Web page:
The Philippines telecom market is basically split between Philippines Long Distance and a smaller rival, Globe Telecom. In my opinion, a great way to play call-center growth is to own Philippines Long Distance.

This country, along with South Korea, Vietnam and Turkey, is among the world's most promising emerging markets. The Philippines has a stable manufacturing and banking sector, and has become a major destination for offshore call centers. Well-known companies such as Wipro (NYSE: WIT), Siemens (NYSE: SI) and Accenture (NYSE: ACN) have already established call centers in the Philippines, greatly benefiting local telecoms. Industry forecasts are for 9.2% yearly growth in the Philippines call-center segment in the next several years.

Investments in network modernization and the U.S. dollar devaluation (about 26% of revenue is earned in dollars) caused the company's net income to decline 4% to $703.4 million in the first nine months of 2011 compared with the same period a year earlier. Free cash flow (i.e. cash flow after capital expenditures), however, rose 11% to $839.1 million from $746.8 million. EBITDA margins were exceptional at 59%, and the company has generated cash flow from operations totaling $1.8 billion in the past 12 months.

These solid numbers are more than enough to cover $938 million of annual dividend payments. Philippine Long Distance's share performance this year has roughly tracked the S&P's 2.7% gain, and is trading at a moderate price-to-earnings (P/E) multiple of 12.

The stock currently yields 6.4%. Dividends have risen 31% in the past five years, so it would not be unrealistic to see this payout rise in coming years.

Risks to Consider: Israel and the Philippines withhold taxes on dividends paid to foreigners, but the good news is you can reclaim this money in the form of a tax credit. Investors should also note currency risk is associated with both stocks. Current dividend rates aren't guaranteed, either. Unlike their U.S. counterparts, foreign companies often link payout directly to earnings, so dividend rates could vary greatly from one period to another. (That said, currency rates and dividend payouts could also work greatly in your favor.)

Action to take--> Between the two stocks, my top pick is Philippines Long Distance because of its rising free cash flow and robust cash flow coverage of the dividend. Cellcom is attractive based on its very generous yield, but I consider this stock somewhat riskier due to continued uncertainties regarding the long-term effect that Israel's regulatory reform will have on the country's telecom industry.

5 Things I Learned About Investing in 2011

There is intelligence and then there is wisdom. We are all born with intelligence, but we pick up wisdom along the way. I'm no more intelligent than when I got into this business 20 years ago, but hopefully, much wiser. The key evolution: I now develop far fewer mistaken assumptions about the stocks and industries I analyze. With this in mind, here are five things I learned in 2011 that will (presumably) make me wiser in the years to come...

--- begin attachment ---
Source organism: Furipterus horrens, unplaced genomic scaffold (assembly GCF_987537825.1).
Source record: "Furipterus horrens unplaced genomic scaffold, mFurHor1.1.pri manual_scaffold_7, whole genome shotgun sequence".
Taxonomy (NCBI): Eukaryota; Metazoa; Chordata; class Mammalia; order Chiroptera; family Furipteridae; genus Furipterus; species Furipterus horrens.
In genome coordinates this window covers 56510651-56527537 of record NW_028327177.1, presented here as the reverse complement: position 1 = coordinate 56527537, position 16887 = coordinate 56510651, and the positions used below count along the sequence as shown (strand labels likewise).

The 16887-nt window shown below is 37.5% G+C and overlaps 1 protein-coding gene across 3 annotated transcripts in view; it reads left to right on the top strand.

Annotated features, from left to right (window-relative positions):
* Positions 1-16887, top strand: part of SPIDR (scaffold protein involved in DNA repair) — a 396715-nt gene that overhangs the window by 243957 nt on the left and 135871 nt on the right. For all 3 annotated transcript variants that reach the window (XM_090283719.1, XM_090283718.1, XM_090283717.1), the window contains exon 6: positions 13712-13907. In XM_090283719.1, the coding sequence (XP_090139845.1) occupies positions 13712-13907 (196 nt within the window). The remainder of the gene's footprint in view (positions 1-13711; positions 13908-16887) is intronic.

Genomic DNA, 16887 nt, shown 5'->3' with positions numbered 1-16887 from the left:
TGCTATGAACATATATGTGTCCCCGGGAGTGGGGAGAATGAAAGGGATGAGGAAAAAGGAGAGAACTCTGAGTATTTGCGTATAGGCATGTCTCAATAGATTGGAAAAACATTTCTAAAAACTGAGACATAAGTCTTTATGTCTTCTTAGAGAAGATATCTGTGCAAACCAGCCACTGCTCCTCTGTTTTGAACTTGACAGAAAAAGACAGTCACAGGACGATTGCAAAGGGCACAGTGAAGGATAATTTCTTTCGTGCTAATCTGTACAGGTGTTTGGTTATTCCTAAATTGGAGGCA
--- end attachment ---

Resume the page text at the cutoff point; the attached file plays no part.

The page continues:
1. Industry selection is far more important than stock selection
I spent too much time this year focusing on the best play in a particular industry. For example, I suggested Delta (NYSE: DAL) was the best airline stock to own for the coming year.

Yet the whole group really moves in tandem, and it would have been far wiser to suggest the right entry point for the group, and not the stock. Indeed Delta and the AMEX Airline index (XAL) have traded in virtual lockstep since that late July recommendation.

Of course, my expectation that AMR (NYSE: AMR) would run into financial distress highlights the value of assessing company-specific drivers -- especially on the short-side. But most of the time, there's more value in a top-down call on the right industry than the bottom-up call on the right stock.

2. Shun negative cash flow stocks when the economic environment remains uncertain
Throughout 2011, I recommended a few development-stage biotech stocks, including Celsion (Nasdaq: CLSN), Threshold Pharma (Nasdaq: THLD) and BioSante Pharmaceuticals (Nasdaq: BPAX). Each of these companies is in the process of testing novel new therapies and could -- one day -- be home-run picks. But these are the wrong kind of businesses for weak economies. These biotechs need serial capital injections to fund their clinical trials and, because they waited too long to raise fresh capital, their shares have gotten crushed. The outlook for 2012 is probably no better, so expect few new biotech ideas from me.

3. If some think there is a looming glut in a given industry, then they're probably right
Early in 2011, a small chorus of voices suggested the solar-power industry and the natural-gas producers were engaged in a battle to ramp up output that would wreak havoc. They were right, and as a result, prices for solar panels and natural gas fell and fell some more. In the solar space, a few companies are now flirting with bankruptcy. In the natural-gas industry, few near-term drivers exist to brighten the industry outlook. When the shakeout comes and supply finally falls to the level of demand, these will be appealing industries, but they're surely dead money until then.